Valentina’s Met Gala NFT Is Leading the Call to End Anti-Trans Violence

When challenged to meet the theme of “American Independence” for this year’s MET Gala, supermodel Valentina Sampaio began thinking earnestly about what it means to be an American in 2021.

For Sampaio, who has already made history several times throughout her career, the question couldn’t be answered without considering her own viewpoint as a trans woman born and raised in Brazil, a country with one of the world’s highest transgender murder rates. The stats are similarly harrowing across the US, where, according to Human Rights Campaign, at least 35 trans and gender non-conforming people – the vast majority of whom were Black trans women – have been murdered in 2021 so far.

If this homicide rate continues, the death toll will surpass last year’s to make 2021 the deadliest on record for trans people in the US.

Determined to make a visual statement highlighting the urgency of anti-trans violence, Sampaio began brainstorming with her agency, The Lions. The result is an arresting, ambitious multimedia project entitled “Lambada Dyed Red, White and Blue,” written and directed by Jesse Ball and Branislav Jankić, and created in collaboration with blockchain network LUKSO.

The beating heart of the project is a breathtaking CGI dress, currently being auctioned as an NFT (the crypto equivalent of a rare work of art) to fundraise for LGBTQ+ charities, whose print takes shape over the course of a two-minute video. As Sampaio recites a passionate monologue and names the victims of anti-trans murder, the dress starts to bleed with their symbolic blood. It’s a devastatingly poignant tribute, and one rooted in Sampaio’s hope that “art can restore humanity.”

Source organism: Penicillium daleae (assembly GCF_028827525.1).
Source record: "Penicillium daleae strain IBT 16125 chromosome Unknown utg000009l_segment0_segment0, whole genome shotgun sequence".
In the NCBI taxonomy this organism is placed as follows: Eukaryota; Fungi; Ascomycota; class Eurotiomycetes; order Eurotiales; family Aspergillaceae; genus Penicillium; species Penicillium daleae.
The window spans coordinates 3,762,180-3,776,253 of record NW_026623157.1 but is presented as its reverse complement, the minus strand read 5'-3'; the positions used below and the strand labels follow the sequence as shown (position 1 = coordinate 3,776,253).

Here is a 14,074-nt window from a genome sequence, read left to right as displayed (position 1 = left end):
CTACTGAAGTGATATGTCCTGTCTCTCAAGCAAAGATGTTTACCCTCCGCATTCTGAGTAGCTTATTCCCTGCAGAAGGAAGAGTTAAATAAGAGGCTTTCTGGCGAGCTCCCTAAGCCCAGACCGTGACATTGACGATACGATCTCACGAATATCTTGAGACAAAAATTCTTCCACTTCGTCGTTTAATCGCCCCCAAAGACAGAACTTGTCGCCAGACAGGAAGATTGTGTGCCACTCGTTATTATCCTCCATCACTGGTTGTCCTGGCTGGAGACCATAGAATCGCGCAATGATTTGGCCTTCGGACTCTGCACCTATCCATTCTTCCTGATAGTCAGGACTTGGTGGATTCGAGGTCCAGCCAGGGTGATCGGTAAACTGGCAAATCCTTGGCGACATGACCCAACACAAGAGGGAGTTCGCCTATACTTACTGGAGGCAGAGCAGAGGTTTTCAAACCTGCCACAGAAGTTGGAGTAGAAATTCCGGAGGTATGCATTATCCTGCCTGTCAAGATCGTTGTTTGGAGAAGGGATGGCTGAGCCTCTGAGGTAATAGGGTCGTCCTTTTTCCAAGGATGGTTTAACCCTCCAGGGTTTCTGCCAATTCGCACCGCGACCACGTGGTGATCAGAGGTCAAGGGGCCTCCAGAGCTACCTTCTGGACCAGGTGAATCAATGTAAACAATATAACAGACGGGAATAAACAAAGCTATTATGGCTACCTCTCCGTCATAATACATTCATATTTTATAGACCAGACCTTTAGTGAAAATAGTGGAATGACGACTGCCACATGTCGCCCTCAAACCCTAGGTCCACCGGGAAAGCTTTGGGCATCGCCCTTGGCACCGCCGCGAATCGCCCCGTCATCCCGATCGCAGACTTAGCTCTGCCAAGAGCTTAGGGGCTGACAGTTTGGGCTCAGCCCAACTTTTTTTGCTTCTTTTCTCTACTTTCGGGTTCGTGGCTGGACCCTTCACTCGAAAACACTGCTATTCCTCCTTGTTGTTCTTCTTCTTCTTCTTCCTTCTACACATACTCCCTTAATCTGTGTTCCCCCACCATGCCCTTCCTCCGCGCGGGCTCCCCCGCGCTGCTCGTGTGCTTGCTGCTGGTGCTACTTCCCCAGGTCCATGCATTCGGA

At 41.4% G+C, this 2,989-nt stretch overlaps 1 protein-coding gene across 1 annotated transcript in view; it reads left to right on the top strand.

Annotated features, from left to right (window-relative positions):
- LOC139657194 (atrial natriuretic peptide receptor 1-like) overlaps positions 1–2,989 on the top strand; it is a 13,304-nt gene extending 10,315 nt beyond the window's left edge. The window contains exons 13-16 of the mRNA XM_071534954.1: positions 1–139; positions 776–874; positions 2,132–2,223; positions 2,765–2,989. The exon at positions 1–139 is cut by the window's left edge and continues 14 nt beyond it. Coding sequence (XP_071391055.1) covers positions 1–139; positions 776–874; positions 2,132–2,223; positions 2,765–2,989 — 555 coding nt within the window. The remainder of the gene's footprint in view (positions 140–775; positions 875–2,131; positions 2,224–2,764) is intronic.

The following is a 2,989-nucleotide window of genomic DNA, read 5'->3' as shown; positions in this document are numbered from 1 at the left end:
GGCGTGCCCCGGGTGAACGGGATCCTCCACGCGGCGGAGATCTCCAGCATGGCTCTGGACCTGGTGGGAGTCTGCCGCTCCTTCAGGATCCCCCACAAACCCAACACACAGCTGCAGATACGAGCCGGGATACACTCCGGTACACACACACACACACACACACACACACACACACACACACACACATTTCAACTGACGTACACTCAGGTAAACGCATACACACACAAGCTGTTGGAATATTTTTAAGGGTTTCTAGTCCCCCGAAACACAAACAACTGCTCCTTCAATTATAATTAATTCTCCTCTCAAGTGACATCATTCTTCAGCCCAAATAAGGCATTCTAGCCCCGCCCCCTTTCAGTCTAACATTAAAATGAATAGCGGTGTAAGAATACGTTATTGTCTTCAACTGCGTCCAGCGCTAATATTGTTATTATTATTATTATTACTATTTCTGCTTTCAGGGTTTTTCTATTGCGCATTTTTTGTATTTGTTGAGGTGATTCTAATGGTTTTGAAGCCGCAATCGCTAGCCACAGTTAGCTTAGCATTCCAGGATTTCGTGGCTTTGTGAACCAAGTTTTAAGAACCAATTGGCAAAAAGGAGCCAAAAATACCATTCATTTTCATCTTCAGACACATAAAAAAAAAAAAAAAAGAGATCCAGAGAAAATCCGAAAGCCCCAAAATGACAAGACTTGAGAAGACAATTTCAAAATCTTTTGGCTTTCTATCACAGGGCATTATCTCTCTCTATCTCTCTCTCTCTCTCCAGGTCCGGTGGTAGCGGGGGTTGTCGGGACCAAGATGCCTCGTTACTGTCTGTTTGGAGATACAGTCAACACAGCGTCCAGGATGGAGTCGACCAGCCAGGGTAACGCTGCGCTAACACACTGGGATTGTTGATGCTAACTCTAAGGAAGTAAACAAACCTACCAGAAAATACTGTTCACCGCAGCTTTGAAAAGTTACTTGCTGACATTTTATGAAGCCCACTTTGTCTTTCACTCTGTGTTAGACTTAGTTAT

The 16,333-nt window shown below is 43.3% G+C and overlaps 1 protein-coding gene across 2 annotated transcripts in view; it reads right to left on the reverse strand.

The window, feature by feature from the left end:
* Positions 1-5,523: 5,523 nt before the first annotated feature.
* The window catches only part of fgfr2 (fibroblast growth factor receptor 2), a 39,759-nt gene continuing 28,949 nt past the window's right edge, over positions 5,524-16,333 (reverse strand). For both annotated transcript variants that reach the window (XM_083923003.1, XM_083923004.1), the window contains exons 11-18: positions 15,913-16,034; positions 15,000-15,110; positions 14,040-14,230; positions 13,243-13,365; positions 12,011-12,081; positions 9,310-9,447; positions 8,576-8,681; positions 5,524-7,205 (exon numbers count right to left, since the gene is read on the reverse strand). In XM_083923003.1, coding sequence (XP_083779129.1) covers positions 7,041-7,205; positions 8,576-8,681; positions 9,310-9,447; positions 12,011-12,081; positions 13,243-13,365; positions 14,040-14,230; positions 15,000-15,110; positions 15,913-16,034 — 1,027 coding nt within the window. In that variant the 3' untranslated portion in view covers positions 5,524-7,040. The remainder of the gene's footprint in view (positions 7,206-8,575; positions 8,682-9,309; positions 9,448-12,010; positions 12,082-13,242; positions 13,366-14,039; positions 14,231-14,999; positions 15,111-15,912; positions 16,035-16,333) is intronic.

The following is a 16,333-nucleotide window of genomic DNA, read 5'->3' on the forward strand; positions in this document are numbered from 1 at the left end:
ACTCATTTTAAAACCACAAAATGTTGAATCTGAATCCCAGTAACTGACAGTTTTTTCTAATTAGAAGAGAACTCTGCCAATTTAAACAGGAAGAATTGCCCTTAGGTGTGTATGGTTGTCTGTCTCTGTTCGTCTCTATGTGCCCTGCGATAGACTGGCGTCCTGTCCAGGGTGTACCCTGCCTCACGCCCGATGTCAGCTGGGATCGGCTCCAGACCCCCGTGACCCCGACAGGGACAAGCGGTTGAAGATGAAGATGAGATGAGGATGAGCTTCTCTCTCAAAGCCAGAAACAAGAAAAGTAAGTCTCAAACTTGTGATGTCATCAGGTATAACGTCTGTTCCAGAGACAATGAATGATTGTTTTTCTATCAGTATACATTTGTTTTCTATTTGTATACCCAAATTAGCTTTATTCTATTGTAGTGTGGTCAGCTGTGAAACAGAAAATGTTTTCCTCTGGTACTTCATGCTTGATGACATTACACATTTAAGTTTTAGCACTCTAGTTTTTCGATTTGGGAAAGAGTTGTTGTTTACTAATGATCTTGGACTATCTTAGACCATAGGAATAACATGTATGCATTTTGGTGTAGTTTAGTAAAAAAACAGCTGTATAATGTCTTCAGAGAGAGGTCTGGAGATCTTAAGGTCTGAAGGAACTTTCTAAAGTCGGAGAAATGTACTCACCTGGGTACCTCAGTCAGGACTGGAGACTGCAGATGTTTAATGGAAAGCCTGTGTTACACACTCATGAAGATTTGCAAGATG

A team of close collaborators worked tirelessly to bring the project to life, gathering an all-trans cast to shoot the video on a secluded beach. “I remember one moment where everyone just danced on set, the energy was electrifying,” recalled filmmaker Branislav Jankić. “It was so real and magnificent, so innocent. They laughed as if there was no tomorrow, and every one of us behind the camera was drawn in by this magic moment.” Writer Jesse Ball – also behind the camera – concurred, describing the happiness on-set as “contagious. I’ve never been on a set where so many people were smiling shyly in real joy,” he added.

Depicting the euphoria that comes with gathering trans communities in safe, welcoming environments is a key step forward in humanizing a community so often treated as an abstract issue, or a collective scapegoat. “There is a true chance, I think, to show America that the trans community need not be controversial,” continued Ball. “These loving people are our neighbors and friends.”

Spotlighting the beauty of trans communities has long been a focus for Sampaio, known for smashing through barriers in the fashion industry – from Vogue and Sports Illustrated covers to her historic signing as a Victoria’s Secret ambassador, her career has given hope to trans talent so often excluded from the fantasy worlds of high fashion. “I hope that young trans women can see women like us at the MET Gala and other cultural epicenters and come to know that trans women do belong,” she stated.